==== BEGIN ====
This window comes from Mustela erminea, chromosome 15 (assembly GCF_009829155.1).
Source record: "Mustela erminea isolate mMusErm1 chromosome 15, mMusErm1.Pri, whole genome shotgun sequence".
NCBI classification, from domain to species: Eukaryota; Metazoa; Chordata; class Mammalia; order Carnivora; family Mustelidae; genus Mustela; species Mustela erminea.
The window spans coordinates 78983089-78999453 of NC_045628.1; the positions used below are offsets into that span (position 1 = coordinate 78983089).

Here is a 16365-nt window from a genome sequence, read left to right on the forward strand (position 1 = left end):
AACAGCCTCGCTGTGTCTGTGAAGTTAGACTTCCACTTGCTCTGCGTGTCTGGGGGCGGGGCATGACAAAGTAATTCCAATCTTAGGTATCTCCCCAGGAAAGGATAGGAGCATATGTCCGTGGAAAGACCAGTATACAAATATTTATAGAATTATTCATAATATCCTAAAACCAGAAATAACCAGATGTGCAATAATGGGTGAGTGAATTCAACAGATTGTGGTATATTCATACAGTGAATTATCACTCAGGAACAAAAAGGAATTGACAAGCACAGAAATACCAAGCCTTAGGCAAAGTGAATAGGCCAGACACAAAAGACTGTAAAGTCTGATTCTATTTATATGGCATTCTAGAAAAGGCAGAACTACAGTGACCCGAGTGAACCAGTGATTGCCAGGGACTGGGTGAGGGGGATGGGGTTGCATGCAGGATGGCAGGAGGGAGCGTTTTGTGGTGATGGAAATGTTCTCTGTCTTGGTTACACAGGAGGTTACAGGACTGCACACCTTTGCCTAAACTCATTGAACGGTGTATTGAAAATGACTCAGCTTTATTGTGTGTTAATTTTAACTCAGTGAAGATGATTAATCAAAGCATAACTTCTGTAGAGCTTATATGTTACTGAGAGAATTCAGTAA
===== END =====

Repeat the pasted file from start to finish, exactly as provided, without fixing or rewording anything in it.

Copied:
This window comes from Mustela erminea, chromosome 15 (assembly GCF_009829155.1).
Source record: "Mustela erminea isolate mMusErm1 chromosome 15, mMusErm1.Pri, whole genome shotgun sequence".
NCBI classification, from domain to species: Eukaryota; Metazoa; Chordata; class Mammalia; order Carnivora; family Mustelidae; genus Mustela; species Mustela erminea.
The window spans coordinates 78983089-78999453 of NC_045628.1; the positions used below are offsets into that span (position 1 = coordinate 78983089).

Here is a 16365-nt window from a genome sequence, read left to right on the forward strand (position 1 = left end):
AACAGCCTCGCTGTGTCTGTGAAGTTAGACTTCCACTTGCTCTGCGTGTCTGGGGGCGGGGCATGACAAAGTAATTCCAATCTTAGGTATCTCCCCAGGAAAGGATAGGAGCATATGTCCGTGGAAAGACCAGTATACAAATATTTATAGAATTATTCATAATATCCTAAAACCAGAAATAACCAGATGTGCAATAATGGGTGAGTGAATTCAACAGATTGTGGTATATTCATACAGTGAATTATCACTCAGGAACAAAAAGGAATTGACAAGCACAGAAATACCAAGCCTTAGGCAAAGTGAATAGGCCAGACACAAAAGACTGTAAAGTCTGATTCTATTTATATGGCATTCTAGAAAAGGCAGAACTACAGTGACCCGAGTGAACCAGTGATTGCCAGGGACTGGGTGAGGGGGATGGGGTTGCATGCAGGATGGCAGGAGGGAGCGTTTTGTGGTGATGGAAATGTTCTCTGTCTTGGTTACACAGGAGGTTACAGGACTGCACACCTTTGCCTAAACTCATTGAACGGTGTATTGAAAATGACTCAGCTTTATTGTGTGTTAATTTTAACTCAGTGAAGATGATTAATCAAAGCATAACTTCTGTAGAGCTTATATGTTACTGAGAGAATTCAGTAA